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February 28, 2006 11:20 am

Intel to spend $300m on chip plant in Vietnam

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Intel, the world’s largest chipmaker, has announced plans to build a $300m chip assembly and testing facility in Vietnam, marking a boost for the Communist-ruled country’s ambitions of emerging as a high-tech powerhouse.

The Intel semi-conductor facility will be the largest investment by a US company in Vietnam as well as the country’s largest technology investment. The company also has an option to build a second facility of equal size in a second phase of the project, though no decision on that will be made until 2008.

“We consider this to be one small step in a long journey of involvement with Vietnam,” Craig Barrett, Intel’s chairman, said during a formal ceremony, where the Vietnamese government handed over a licence permitting Intel to invest up to $605m.

Mr Barrett said Vietnam’s infrastructure, its young, motivated workforce, and its education system, had impressed the chipmaker, which regularly scouts potential locations for building new facilities.

Intel had been considering Vietnam for several years, but was previously deterred by concerns over whether the country’s infrastructure could support a rapid turn round of exports and imports. Hanoi’s Communist rulers also worked hard to woo the company, reportedly offering highly favourable terms and incentives to secure the prestigious investment.

Intel’s new plant, which will initially employ 1,200 people and is expected to begin production in the second half of 2007, will be located in the Saigon High Tech Park, now home to many small software outsourcing companies.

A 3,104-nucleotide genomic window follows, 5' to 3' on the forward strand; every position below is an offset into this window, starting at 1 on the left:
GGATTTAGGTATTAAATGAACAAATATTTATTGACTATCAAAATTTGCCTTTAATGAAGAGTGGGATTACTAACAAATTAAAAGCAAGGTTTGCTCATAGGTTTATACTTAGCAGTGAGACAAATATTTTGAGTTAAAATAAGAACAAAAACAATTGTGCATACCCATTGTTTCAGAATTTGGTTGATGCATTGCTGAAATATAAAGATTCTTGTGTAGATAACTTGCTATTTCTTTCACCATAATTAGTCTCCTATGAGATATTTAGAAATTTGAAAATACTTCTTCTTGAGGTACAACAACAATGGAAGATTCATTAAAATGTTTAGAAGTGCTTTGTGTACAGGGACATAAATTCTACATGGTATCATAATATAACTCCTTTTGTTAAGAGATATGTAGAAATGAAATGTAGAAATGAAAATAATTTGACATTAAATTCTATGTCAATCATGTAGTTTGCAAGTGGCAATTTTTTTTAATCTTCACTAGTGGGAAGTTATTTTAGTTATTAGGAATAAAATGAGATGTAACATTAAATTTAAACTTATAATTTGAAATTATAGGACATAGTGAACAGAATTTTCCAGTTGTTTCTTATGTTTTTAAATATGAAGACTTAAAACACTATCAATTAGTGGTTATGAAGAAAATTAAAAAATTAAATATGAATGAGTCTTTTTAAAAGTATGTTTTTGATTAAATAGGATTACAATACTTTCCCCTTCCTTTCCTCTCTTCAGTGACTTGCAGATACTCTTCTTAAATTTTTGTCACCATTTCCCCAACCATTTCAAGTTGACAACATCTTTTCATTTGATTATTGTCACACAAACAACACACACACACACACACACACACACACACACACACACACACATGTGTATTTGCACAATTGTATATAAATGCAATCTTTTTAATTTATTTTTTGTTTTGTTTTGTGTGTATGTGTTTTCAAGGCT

Vietnam-based software exporters – still struggling against the burden of the country’s wartime image as a US enemy – are hoping that Intel’s investment will help their own businesses, by enhancing the image of Vietnam as a reliable supplier of high-tech products.

Vietnam attracted about $5bn in foreign investment last year, an eight-year high, according to Merrill Lynch. However, the bulk of the country’s exports are still in low-end and semi-skilled manufacturing of items such as textiles and shoes.

But with with over 80m people, and an economy that grew 8.4 per cent last year, Vietnam is south-east Asia’s fastest growing personal computer market. Ownership climbed to more than 1.5m this year, up from a mere 288,000 five years ago.

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